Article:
Employment Law News
Round up of the latest coronavirus-related HR reforms
Whilst the Coronavirus Job Retention Scheme has occupied much of the limelight in the HR world over the past few weeks, a number of other employment law changes have been introduced in response to the pandemic. Here, we take stock of the key developments beyond the furlough scheme.
Changes to the Statutory Sick Pay (SSP) regime
There have been a number of different changes affecting SSP entitlement:
- State-funding of SSP for certain employers: SSP will be state-funded for coronavirus-related incapacity of individuals employed by organisations with up to 250 employees. This applies to absences going back to 13 March 2020 and covers up to 14 days of coronavirus-related absence. HMRC has published guidance for affected employers on how to reclaim the funds.
- SSP can be claimed from Day 1 of absence: the usual three “waiting days” to be eligible for SSP have been suspended and SSP can be received from the first day of incapacity from work due to coronavirus. This applies to absences going back to 13 March 2020.
- SSP entitlement for those who are self-isolating (or live with someone who is): those who are experiencing symptoms of coronavirus and self-isolating as a result (and those who live them) are deemed incapable of work and will qualify for SSP. This applies to absences going back to 13 March 2020.
- SSP entitlement for those who are shielding: those who are extremely vulnerable and have been given notice to shield are also deemed incapable of work and will qualify for SSP. The relevant regulations came into force on 16 April 2020 but do not appear to backdate the protection.
- Certification of absence: employees can self-certify for the first 7 days of sickness absence. After that, an employee must provide a statement of fitness to work from their GP to certify their absence if asked to do so by their employer. To alleviate the pressure on GPs, the Government has introduced a new online sick note and isolation note service via the NHS 111 Coronavirus online and telephone service.
Separately, the latest furlough guidance confirms that sick, self-isolating and shielding workers can all be furloughed. However, the rules on how this works in practice are complicated. For a full discussion of the issues, please see our guidance note on the Coronavirus Job Retention Scheme.
Changes to carrying over accrued holiday
New regulations have been introduced which relax the restrictions on the carrying over of accrued but untaken annual leave under the Working Time Regulations 1998 (WTR). Where it has not been reasonably practicable for a worker to take holiday because of the coronavirus pandemic, they will be entitled to carry it over into the next 2 leave years.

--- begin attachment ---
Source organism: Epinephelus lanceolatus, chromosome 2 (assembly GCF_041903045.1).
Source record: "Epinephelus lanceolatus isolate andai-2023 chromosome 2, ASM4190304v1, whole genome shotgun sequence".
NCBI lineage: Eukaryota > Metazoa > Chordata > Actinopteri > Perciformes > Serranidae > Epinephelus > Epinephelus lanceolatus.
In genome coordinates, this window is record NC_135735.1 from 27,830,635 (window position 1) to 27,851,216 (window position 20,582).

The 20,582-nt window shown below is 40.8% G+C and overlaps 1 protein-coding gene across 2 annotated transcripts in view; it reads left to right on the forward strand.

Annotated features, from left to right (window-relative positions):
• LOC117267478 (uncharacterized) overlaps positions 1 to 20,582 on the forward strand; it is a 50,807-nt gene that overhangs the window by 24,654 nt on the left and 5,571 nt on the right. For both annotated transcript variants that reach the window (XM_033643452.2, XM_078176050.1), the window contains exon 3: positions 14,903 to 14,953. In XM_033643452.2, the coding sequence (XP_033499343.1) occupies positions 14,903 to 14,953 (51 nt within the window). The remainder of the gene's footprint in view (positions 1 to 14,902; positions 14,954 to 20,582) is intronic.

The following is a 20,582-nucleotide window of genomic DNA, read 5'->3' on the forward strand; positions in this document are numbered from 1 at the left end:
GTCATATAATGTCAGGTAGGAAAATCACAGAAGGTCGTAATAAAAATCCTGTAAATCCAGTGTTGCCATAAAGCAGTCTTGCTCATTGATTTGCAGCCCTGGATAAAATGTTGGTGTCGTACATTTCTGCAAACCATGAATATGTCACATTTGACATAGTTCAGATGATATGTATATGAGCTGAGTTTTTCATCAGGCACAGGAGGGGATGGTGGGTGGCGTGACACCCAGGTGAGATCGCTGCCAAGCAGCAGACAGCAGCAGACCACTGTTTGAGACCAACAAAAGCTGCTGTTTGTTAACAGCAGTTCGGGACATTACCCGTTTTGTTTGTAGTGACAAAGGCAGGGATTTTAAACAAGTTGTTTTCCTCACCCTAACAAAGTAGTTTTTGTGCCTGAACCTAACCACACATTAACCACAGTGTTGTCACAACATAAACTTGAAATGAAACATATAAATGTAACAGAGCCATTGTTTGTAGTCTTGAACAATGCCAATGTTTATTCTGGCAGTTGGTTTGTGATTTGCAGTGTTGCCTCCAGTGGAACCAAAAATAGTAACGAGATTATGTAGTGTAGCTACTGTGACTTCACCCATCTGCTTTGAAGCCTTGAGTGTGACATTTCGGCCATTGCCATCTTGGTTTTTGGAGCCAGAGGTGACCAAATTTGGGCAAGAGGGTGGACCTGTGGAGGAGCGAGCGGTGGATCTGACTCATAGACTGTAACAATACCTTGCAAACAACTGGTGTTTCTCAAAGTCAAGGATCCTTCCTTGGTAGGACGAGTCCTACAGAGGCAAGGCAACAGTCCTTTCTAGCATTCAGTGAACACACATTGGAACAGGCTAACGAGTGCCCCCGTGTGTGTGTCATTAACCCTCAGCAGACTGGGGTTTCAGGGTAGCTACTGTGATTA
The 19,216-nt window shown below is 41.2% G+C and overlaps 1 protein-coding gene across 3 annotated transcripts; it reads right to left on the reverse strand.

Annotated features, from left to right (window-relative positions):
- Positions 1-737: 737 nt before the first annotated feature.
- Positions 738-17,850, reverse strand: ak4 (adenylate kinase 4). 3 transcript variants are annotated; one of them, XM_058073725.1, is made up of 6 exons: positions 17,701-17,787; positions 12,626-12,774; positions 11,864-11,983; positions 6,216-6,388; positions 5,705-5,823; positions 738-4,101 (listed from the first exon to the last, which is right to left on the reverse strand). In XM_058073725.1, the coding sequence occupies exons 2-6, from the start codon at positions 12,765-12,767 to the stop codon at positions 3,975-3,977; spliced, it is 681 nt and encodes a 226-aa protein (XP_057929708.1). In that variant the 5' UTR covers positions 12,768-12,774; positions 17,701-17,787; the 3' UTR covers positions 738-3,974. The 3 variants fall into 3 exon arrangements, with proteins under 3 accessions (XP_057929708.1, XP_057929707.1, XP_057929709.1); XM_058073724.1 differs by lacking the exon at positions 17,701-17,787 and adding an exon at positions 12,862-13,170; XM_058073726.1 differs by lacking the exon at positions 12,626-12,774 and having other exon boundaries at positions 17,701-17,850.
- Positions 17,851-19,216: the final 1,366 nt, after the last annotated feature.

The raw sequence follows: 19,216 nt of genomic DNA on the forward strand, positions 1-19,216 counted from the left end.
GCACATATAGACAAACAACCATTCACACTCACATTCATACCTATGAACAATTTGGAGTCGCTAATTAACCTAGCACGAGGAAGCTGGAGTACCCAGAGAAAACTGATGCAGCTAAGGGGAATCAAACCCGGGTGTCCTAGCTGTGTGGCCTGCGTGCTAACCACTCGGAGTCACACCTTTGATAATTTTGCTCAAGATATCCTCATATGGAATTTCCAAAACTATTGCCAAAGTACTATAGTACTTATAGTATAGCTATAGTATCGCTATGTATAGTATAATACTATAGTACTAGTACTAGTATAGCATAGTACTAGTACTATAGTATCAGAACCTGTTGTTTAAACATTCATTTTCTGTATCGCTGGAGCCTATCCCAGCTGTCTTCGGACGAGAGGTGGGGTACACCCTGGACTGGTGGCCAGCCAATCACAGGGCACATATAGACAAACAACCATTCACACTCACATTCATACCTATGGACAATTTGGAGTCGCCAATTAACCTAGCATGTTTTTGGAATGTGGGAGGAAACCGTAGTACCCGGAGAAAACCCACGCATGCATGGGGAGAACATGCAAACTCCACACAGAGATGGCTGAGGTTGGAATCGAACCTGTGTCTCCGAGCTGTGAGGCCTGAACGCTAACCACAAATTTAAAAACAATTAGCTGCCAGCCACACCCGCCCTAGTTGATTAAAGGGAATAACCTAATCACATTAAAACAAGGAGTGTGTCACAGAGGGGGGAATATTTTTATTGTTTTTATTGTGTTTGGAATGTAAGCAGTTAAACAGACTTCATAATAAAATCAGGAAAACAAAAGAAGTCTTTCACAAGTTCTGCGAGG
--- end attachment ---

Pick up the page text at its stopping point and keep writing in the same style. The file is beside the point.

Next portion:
Only the 4 weeks of annual leave as provided under Regulation 13 of WTR may be carried over. The additional 1.6 weeks of annual leave under Regulation 13A of WTR may not be carried over as this leave is subject to separate carry-over rules.
New right to take emergency volunteering leave
The Coronavirus Act 2020 introduced a new right for workers to take unpaid leave from their main job to volunteer in the NHS or the social care sector. A worker must give their employer 3 working days’ notice of their intention to take the leave and provide a certificate from an appropriate authority such as an NHS Commissioning Board, a local authority or the Secretary of State for Health and Social Care.
The leave must be taken in blocks of either 2, 3 or 4 weeks in a 16-week reference period, beginning on the day the legislation came into force. Micro businesses (those with 10 or fewer employees) are exempt from this leave. When a request is made, employers do not have the right to refuse it. Employees are also protected from detriment or dismissal because they have taken, or sought to take, the leave.
Although the leave is unpaid, the legislation leaves it open for the Secretary of State to make payments to such volunteers by way of compensation for loss of earnings, travelling and subsistence.
If your business needs advice on how to navigate these or any other employment law issues arising out of the coronavirus pandemic, please contact Amanda Steadman (email@example.com) or your usual BDBF contact.